The gut is responsible for digestive and abdominal processes and the effective function of the body. That is because over 70%-80% of the immune cells are present in the gut, along with a vast majority of the body’s serotonin hormone!
If the gut isn’t healthy, the working of your immune system, nerve messengers, hormones, etc., all get compromised. The most readily noticeable consequence of an unhealthy gut is indigestion and improper absorption of food.
It leads to toxin buildup, which causes all kinds of harmful health conditions, from digestive disorders, pain, and fatigue to chronic illnesses and inflammation. Hence, it can be safely said that gut health is the foundation of overall health, wellbeing, and quality of life.
A healthy gut is achieved when there is a balance between the good and the bad bacteria in the digestive system. Though dietary habits, mental conditions, and medications affect the gut, the most crucial role in regulating gut health is played by the ECS.
Decoding the Connection
The brain and the spinal cord consist of the central nervous system (CNS). The gut has a brain of its own, called the enteric nervous system (ENS). The ENS is also referred to as the body’s second brain because it uses the same nerve cells (neurons), nerve messengers (neurotransmitters), and receptors.
It regulates critical gastrointestinal functions, from digestion and absorption to muscle contractions and bowel motility.
The ENS and the CNS communicate through numerous nerve pathways, thus forming the ‘gut-brain connection.’ Among these nerves is the vagus nerve, the longest cranial nerve that extends from the brain straight to the gut and transmits messages between them.
The ECS or the Endocannabinoid system is spread all across the body. It consists of endocannabinoids (naturally produced cannabinoids by the body) and cannabinoid receptors (CB1 and CB2).
The CB1 receptors are highly concentrated in the CNS, and the CB2 receptors are predominantly present in the body’s immune cells, i.e., the gut. The ECS in the brain communicates with the ECS in the gut through the gut-brain connection to regulate the physiological and psychological processes.
An imbalance in the gut bacteria sends signals to the brain, affecting the body’s physical and mental health. Similarly, mental conditions like excess stress severely affect gut health.
How ECS Affects Gut Health
By acting upon the gut-brain connection, the ECS plays a crucial role in regulating gut functions such as:
Inflammation happens when the immune system gets hyperactive and produces pro-inflammatory cytokine and chemokine cells. When the CB2 receptors in the immune cells are activated, they control the gut’s immune response, decrease the excess cytokine production, and hence reduce inflammation.
It helps alleviate and prevent gastrointestinal disorders such as IBDs (inflammatory bowel diseases), IBS (irritable bowel syndrome), etc.
The hypothalamus is a part of the brain that produces hunger sensations and regulates appetite. Through its receptors in this region, the ECS gets a direct influence over the body’s appetite signaling, digestion, absorption, and hence a healthy weight.
It further controls the gut’s energy metabolism to promote better function.
Intestinal Barrier Strength
The intestinal barrier is a semipermeable structure made of mucous. It is responsible for taking up vital nutrients and restricting harmful bacteria and pathogens. If the permeability of this barrier increases (leaky gut), harmful bacteria and molecules enter the gut.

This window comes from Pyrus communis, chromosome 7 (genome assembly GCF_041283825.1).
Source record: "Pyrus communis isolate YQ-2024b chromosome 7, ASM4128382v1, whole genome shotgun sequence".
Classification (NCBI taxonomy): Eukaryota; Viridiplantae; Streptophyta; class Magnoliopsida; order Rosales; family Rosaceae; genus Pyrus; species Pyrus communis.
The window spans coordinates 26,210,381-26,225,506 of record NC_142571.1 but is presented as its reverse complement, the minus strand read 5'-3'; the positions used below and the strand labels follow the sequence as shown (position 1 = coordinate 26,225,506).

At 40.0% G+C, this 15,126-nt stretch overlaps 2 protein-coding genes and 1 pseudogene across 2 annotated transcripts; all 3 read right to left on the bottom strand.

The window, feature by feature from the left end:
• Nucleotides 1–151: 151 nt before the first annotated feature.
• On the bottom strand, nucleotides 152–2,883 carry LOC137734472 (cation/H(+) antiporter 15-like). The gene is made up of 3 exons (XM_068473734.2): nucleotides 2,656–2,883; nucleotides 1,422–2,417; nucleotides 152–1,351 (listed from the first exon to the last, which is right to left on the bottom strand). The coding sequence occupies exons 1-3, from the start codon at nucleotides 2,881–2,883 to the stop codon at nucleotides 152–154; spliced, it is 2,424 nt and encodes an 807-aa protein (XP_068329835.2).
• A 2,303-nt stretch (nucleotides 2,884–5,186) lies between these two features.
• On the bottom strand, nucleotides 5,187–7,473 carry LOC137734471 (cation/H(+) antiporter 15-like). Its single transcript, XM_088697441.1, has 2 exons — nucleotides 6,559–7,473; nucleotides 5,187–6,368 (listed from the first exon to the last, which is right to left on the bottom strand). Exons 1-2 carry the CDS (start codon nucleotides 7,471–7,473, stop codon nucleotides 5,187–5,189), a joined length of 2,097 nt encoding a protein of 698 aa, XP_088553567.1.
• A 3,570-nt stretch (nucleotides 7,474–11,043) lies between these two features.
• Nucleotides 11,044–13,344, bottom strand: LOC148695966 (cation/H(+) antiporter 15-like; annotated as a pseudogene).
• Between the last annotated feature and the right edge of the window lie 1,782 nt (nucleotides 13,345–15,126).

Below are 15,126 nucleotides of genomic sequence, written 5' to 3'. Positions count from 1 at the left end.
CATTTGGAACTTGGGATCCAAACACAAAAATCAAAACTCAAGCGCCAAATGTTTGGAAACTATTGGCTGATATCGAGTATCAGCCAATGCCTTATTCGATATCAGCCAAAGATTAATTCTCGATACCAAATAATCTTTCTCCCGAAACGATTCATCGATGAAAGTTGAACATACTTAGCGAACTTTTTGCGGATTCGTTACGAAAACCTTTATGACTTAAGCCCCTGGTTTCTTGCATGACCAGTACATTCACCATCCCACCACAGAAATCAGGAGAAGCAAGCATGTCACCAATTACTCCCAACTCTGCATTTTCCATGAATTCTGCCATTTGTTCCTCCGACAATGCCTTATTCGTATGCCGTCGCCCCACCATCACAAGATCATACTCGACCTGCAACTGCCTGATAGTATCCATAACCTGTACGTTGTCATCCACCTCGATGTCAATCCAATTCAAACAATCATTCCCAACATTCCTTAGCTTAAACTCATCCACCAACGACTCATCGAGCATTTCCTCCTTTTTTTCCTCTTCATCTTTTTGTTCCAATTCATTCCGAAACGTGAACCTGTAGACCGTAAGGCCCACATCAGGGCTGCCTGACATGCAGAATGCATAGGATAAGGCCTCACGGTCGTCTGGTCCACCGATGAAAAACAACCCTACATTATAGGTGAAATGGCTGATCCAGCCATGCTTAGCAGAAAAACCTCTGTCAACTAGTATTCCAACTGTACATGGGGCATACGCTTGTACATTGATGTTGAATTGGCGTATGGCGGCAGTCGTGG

That leads to conditions like irritable bowel syndrome, IBDs, obesity, indigestion, stress, depression, etc. When the ECS is stimulated, it helps maintain the integrity of the gut barrier. Doing so prevents such abdominal disorders and improves gut health. It also decreases the risk of colon cancer and inhibits the formation and spread of colon cancer cells.
The ECS communicates with the ENS to regulate food movement in the gut. That allows for better digestion and effective absorption of the nutrients. By balancing intestinal motility, the ECS helps alleviate digestive disorders like diarrhea, constipation, abdominal pain, etc.
As mentioned before, a majority of the body’s serotonin hormone lies in the gut. This hormone stabilizes the mood and maintains a healthy psychological function. When stress happens, the serotonin levels decrease, hence causing damage to the gut.
It increases the production of cortisol, the body’s main stress hormone. An activated ECS inhibits cortisol production and reduces the body’s stress response. That further reduces stress-related anxiety and depression, thus encouraging a healthy gut.
Activating the ECS
The ECS gets activated when it senses damage or any other stress response. But in some cases, the body is unable to produce its natural endocannabinoids in the required amounts for the ECS to function properly.
This endocannabinoid deficiency may happen due to side effects of certain medications, illnesses, or even genetic factors. That severely compromises the body’s health, especially in the gut.
To aid the ECS’ function and provide the body with the required cannabinoid supply, medical experts prescribe Vijaya and its derived cannabis-based medicine. This potent herb contains plant-based cannabinoids THC and CBD. When consumed, they go into the system and bind with the ECS’ cannabinoid receptors.
Cannabis-based medicine thus activates the CB1 receptors in the CNS as well as the CB2 receptors in the gut and its immune cells. Through this action, the herb enhances the ECS function and regulates the functions of the brain and the gut.
That is why Vijaya is an effective medication for alleviating gut disorders, improving gut health, and enhancing the overall life quality. To know more about how you can leverage cannabis-based medicine to achieve a healthy gut and an effective ECS, contact Hempstreet and get the best medical consultation for yourself.